In my sail-boarding days, I’d explain to neophytes how to pop the sail into position immediately so you don’t get turned up-wind before you have the sail properly positioned with the body weight hanging from it: Lean back into one swell foop!

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  5. LOL I couldn’t do this yet on the cello as don’t know all keys, fingerings etc for the scales… could do it on the piano though : ) mind you I definitely prefer harmonic minor scales : )

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  6. Ok, Ok, I’ll have to plan for my ‘swell foop’, maybe this weekend; I can see it becoming a transcendental experience!

    I haven’t been doing dotted rhythms, that’s a good suggestion for even more variety on bowing!

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  7. I’m with you. Trying to build up slowly after my post-partum hiatus. This is a great way to do it (in fact, it may be all I do in some sessions, but it’s better than nothing).

    Played a 3 hour rehearsal after 4 months off this weekend. Ouch. Time to build that stamina back up!!

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  8. What’s the universal fingering for the melodic minor?

    And thank you very much for that comment you left … it brightened my day *a lot*

    I’ve got to go get to a mountain of work now…

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  9. Mr. Mike: For the melodic minor, you have to be a little flexible, and certain keys can offer you two options (either shift into extended 4th position, or jump strings into 1/2 position). Here are the lower octaves of D minor, as an example, and I’ll denote the strings:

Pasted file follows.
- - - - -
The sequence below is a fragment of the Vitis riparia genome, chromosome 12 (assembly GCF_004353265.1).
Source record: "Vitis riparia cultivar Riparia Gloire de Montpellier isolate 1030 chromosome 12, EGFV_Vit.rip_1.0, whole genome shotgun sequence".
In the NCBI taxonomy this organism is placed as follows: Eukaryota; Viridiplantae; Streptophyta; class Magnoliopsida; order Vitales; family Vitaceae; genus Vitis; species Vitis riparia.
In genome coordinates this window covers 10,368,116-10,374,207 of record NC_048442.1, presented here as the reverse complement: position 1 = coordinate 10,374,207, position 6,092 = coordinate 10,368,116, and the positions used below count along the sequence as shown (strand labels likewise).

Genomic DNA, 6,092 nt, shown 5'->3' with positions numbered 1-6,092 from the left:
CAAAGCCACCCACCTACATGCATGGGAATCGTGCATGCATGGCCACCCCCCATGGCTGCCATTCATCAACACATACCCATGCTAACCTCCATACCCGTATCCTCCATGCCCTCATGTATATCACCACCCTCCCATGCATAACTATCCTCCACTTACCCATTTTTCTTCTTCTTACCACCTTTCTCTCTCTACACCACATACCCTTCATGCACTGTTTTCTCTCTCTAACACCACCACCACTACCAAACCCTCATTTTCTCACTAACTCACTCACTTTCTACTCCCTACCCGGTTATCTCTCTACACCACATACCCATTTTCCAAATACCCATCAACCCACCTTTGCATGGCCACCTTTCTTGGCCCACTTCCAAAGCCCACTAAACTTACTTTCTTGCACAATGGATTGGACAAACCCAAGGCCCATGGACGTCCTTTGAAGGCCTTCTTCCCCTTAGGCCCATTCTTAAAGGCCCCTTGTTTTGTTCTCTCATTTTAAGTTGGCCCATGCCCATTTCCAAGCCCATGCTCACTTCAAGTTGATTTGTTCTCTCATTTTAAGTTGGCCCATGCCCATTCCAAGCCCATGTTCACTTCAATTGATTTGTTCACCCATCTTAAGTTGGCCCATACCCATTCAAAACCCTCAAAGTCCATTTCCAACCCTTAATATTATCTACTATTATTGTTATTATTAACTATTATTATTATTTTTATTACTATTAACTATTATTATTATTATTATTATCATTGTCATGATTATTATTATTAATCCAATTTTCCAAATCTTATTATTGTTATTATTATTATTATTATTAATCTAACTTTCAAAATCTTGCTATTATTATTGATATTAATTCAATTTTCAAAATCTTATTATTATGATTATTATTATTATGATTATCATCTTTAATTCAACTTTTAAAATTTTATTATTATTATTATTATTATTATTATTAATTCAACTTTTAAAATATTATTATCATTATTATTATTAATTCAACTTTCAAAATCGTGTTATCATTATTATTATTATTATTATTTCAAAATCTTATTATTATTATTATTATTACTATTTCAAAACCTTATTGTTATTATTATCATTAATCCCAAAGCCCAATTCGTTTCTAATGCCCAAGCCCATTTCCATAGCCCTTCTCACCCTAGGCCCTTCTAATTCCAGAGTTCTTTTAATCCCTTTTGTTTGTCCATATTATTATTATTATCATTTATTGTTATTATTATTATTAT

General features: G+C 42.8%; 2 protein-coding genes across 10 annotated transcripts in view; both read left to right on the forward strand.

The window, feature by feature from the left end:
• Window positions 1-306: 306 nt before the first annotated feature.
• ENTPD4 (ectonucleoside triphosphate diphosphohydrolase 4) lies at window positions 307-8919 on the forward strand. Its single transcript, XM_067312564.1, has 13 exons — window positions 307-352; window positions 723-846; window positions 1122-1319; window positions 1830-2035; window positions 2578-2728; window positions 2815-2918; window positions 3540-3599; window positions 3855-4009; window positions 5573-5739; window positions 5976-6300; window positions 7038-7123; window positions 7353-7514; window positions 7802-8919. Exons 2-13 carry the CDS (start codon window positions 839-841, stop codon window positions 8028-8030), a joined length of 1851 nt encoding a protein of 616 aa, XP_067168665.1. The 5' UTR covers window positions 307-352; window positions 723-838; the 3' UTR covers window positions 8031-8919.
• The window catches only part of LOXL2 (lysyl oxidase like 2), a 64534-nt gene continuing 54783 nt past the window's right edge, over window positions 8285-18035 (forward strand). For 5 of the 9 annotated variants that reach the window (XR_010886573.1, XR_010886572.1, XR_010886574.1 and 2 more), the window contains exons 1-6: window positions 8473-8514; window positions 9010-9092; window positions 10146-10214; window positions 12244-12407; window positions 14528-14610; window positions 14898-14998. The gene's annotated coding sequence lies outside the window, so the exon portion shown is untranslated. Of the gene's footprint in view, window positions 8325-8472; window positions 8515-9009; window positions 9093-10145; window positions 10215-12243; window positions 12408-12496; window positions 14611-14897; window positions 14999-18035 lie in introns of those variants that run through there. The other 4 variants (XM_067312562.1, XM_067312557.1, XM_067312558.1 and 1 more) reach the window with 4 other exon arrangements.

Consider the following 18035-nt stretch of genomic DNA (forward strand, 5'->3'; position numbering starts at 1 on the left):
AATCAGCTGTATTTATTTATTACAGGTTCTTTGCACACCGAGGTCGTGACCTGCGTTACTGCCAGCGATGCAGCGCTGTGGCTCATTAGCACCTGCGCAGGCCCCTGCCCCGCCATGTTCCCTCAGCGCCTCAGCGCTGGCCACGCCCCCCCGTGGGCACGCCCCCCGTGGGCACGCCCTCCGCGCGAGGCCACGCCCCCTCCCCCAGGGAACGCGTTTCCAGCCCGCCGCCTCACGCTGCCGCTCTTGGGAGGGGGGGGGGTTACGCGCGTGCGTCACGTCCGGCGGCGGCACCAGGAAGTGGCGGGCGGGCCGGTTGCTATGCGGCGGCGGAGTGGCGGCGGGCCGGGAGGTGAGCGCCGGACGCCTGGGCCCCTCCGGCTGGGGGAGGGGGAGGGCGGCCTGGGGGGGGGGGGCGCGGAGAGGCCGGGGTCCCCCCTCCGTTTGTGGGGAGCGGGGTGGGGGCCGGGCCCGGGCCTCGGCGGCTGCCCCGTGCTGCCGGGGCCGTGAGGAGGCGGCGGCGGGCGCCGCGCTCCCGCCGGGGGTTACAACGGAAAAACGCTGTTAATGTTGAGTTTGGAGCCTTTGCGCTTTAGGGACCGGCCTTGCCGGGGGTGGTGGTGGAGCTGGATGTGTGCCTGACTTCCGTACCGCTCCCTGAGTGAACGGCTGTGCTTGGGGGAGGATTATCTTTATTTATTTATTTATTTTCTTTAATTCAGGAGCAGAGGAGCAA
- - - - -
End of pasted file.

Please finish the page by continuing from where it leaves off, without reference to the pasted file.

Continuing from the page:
Up

    IV: 1 3 4 1 x 2 4
    III: 1 2 4
    II: 1 2 4
    I: 1 3 4

    Down:

    I: 4 2 x 1
    II: 4 2 x 1
    III: 4 2 1
    IV: 4 3 1 4 3 1

    If you start higher, like on F, then you don’t have the option of shifting up the C string after the first 3 notes, but since the intervals are the same, the fingering is nearly identical. Allow yourself to be tantalized by the need to adapt. That’s how we have to play, anyway. 🙂

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  10. Ok, I’m behind, but I’m catching up… still getting acquainted with the C#, G#, and D# melodic minors. Yes, I should’a done that long ago.

    So I’ve yet to complete the 24 scale challenge for even just a single day, but I’ll get there.

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  11. BTW, isn’t the fourth handful going up (typically on the D string) 1 x 2 4 for melodic minor?

    la-ti-do (shift) re-mi-fi (shift)
    si-la-ti (shift)
    do-re-mi (shift)
    fi-si-la

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  12. 24 3-octave scales on the wall, 24 3-octave scales. You play one up, you play one down, 23 3-octave scales on the wall…

    I made it all the way through today. Whew! Three weeks late, I know, but then, I started 40-some years late so maybe it’s ok.

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  13. Terry, you’re the man. Just…so…the man. If you listen really hard, you can hear me cheering. It’s a good feeling, isn’t it? Pull this exercise out whenever you want to set a finite, attainable goal for yourself that means business. Can’t wait until our next lesson. 🙂